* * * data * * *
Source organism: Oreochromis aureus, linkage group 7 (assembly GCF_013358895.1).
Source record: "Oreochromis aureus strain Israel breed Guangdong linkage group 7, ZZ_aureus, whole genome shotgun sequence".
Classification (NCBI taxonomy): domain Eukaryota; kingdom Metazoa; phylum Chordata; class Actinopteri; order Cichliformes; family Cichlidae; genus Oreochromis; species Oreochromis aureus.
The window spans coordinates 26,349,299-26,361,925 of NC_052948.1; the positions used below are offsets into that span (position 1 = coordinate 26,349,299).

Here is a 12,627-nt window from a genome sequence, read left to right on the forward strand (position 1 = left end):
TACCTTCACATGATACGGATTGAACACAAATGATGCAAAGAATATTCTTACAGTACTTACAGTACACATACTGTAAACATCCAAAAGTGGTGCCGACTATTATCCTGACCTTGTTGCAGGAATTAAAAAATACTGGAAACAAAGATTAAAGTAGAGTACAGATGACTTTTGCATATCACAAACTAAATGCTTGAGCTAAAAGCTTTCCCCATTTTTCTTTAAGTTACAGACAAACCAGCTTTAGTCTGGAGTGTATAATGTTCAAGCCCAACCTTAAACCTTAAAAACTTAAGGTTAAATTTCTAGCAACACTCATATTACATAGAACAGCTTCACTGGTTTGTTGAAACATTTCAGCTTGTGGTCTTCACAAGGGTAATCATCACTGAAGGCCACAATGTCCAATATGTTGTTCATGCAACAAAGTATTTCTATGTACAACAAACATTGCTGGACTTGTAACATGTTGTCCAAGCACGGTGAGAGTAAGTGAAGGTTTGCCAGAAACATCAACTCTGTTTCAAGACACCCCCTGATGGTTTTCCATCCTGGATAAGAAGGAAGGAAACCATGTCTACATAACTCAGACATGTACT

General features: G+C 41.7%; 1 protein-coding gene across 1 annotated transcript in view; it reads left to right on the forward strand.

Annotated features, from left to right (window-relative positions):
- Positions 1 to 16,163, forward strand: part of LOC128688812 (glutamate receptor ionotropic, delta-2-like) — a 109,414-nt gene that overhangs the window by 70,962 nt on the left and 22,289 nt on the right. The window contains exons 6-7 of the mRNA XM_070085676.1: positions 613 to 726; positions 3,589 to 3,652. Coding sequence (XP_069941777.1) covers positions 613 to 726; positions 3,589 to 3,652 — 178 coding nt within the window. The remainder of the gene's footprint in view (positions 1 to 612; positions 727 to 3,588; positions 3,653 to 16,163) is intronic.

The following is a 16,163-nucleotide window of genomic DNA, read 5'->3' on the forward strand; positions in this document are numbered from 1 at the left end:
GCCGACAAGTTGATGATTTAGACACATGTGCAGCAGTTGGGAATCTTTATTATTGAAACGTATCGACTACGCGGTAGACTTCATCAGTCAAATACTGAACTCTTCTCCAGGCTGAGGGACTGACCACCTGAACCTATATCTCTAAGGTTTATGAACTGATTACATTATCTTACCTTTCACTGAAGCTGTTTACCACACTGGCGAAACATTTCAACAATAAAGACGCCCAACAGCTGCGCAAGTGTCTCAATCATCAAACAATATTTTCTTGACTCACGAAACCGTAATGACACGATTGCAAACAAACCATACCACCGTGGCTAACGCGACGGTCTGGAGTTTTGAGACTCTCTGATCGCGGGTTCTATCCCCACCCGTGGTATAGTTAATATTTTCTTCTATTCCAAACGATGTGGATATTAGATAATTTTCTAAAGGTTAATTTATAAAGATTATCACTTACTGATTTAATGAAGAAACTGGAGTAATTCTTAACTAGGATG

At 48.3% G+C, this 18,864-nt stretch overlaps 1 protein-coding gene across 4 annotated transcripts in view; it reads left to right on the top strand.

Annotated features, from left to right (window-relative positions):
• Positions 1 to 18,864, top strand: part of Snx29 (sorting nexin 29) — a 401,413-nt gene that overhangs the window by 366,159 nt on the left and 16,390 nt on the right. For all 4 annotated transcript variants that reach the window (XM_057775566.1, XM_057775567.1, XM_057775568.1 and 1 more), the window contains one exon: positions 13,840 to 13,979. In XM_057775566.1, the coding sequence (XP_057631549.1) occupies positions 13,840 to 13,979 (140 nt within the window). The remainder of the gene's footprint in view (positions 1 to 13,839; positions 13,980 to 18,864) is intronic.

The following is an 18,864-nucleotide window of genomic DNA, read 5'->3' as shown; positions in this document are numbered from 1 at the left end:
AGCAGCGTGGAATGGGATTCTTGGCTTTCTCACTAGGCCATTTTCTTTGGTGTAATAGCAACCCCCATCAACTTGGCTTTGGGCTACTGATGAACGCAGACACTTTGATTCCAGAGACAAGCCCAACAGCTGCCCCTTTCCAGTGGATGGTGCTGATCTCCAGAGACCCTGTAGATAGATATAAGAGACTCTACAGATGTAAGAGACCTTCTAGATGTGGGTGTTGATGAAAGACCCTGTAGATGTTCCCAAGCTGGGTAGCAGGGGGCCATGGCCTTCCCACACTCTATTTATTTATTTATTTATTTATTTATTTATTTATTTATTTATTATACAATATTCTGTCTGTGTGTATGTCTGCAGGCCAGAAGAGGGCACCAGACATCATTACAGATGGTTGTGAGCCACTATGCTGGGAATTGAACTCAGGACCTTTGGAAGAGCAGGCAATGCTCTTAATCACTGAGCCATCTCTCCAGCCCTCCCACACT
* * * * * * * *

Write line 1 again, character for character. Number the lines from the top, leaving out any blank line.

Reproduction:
Source organism: Oreochromis aureus, linkage group 7 (assembly GCF_013358895.1).